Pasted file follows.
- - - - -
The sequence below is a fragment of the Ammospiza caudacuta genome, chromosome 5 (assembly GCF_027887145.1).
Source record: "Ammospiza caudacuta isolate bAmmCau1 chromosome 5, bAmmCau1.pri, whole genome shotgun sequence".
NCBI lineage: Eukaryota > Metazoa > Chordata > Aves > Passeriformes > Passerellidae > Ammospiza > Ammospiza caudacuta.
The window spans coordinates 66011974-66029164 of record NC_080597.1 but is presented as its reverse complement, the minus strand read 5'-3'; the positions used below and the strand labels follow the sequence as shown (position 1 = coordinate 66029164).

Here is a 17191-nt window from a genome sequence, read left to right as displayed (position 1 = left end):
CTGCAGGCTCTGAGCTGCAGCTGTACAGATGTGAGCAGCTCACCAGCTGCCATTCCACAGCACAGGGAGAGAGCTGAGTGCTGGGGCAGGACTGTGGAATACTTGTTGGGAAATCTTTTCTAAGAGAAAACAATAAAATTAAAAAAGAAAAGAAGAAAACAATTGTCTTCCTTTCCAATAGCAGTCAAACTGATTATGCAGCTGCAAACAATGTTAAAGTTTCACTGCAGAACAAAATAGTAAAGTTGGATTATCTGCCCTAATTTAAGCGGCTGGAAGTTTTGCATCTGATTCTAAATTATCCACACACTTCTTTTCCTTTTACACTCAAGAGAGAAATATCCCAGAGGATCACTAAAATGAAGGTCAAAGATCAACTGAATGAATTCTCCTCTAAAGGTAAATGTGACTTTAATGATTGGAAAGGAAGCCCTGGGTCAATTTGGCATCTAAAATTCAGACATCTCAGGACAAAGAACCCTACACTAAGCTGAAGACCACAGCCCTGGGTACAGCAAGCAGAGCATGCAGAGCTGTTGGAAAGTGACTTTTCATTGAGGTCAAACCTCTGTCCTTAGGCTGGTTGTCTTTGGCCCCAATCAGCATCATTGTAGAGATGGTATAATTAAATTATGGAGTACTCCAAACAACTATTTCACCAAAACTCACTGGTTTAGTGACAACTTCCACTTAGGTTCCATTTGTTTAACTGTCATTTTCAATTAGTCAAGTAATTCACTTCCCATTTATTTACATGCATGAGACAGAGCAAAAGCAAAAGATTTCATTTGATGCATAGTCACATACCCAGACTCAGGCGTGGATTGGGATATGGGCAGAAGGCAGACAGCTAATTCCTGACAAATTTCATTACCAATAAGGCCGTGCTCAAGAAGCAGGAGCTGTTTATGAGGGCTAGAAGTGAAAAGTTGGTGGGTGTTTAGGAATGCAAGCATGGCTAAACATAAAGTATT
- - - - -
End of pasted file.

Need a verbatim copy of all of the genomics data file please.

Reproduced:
The sequence below is a fragment of the Ammospiza caudacuta genome, chromosome 5 (assembly GCF_027887145.1).
Source record: "Ammospiza caudacuta isolate bAmmCau1 chromosome 5, bAmmCau1.pri, whole genome shotgun sequence".
NCBI lineage: Eukaryota > Metazoa > Chordata > Aves > Passeriformes > Passerellidae > Ammospiza > Ammospiza caudacuta.
The window spans coordinates 66011974-66029164 of record NC_080597.1 but is presented as its reverse complement, the minus strand read 5'-3'; the positions used below and the strand labels follow the sequence as shown (position 1 = coordinate 66029164).

Here is a 17191-nt window from a genome sequence, read left to right as displayed (position 1 = left end):
CTGCAGGCTCTGAGCTGCAGCTGTACAGATGTGAGCAGCTCACCAGCTGCCATTCCACAGCACAGGGAGAGAGCTGAGTGCTGGGGCAGGACTGTGGAATACTTGTTGGGAAATCTTTTCTAAGAGAAAACAATAAAATTAAAAAAGAAAAGAAGAAAACAATTGTCTTCCTTTCCAATAGCAGTCAAACTGATTATGCAGCTGCAAACAATGTTAAAGTTTCACTGCAGAACAAAATAGTAAAGTTGGATTATCTGCCCTAATTTAAGCGGCTGGAAGTTTTGCATCTGATTCTAAATTATCCACACACTTCTTTTCCTTTTACACTCAAGAGAGAAATATCCCAGAGGATCACTAAAATGAAGGTCAAAGATCAACTGAATGAATTCTCCTCTAAAGGTAAATGTGACTTTAATGATTGGAAAGGAAGCCCTGGGTCAATTTGGCATCTAAAATTCAGACATCTCAGGACAAAGAACCCTACACTAAGCTGAAGACCACAGCCCTGGGTACAGCAAGCAGAGCATGCAGAGCTGTTGGAAAGTGACTTTTCATTGAGGTCAAACCTCTGTCCTTAGGCTGGTTGTCTTTGGCCCCAATCAGCATCATTGTAGAGATGGTATAATTAAATTATGGAGTACTCCAAACAACTATTTCACCAAAACTCACTGGTTTAGTGACAACTTCCACTTAGGTTCCATTTGTTTAACTGTCATTTTCAATTAGTCAAGTAATTCACTTCCCATTTATTTACATGCATGAGACAGAGCAAAAGCAAAAGATTTCATTTGATGCATAGTCACATACCCAGACTCAGGCGTGGATTGGGATATGGGCAGAAGGCAGACAGCTAATTCCTGACAAATTTCATTACCAATAAGGCCGTGCTCAAGAAGCAGGAGCTGTTTATGAGGGCTAGAAGTGAAAAGTTGGTGGGTGTTTAGGAATGCAAGCATGGCTAAACATAAAGTATT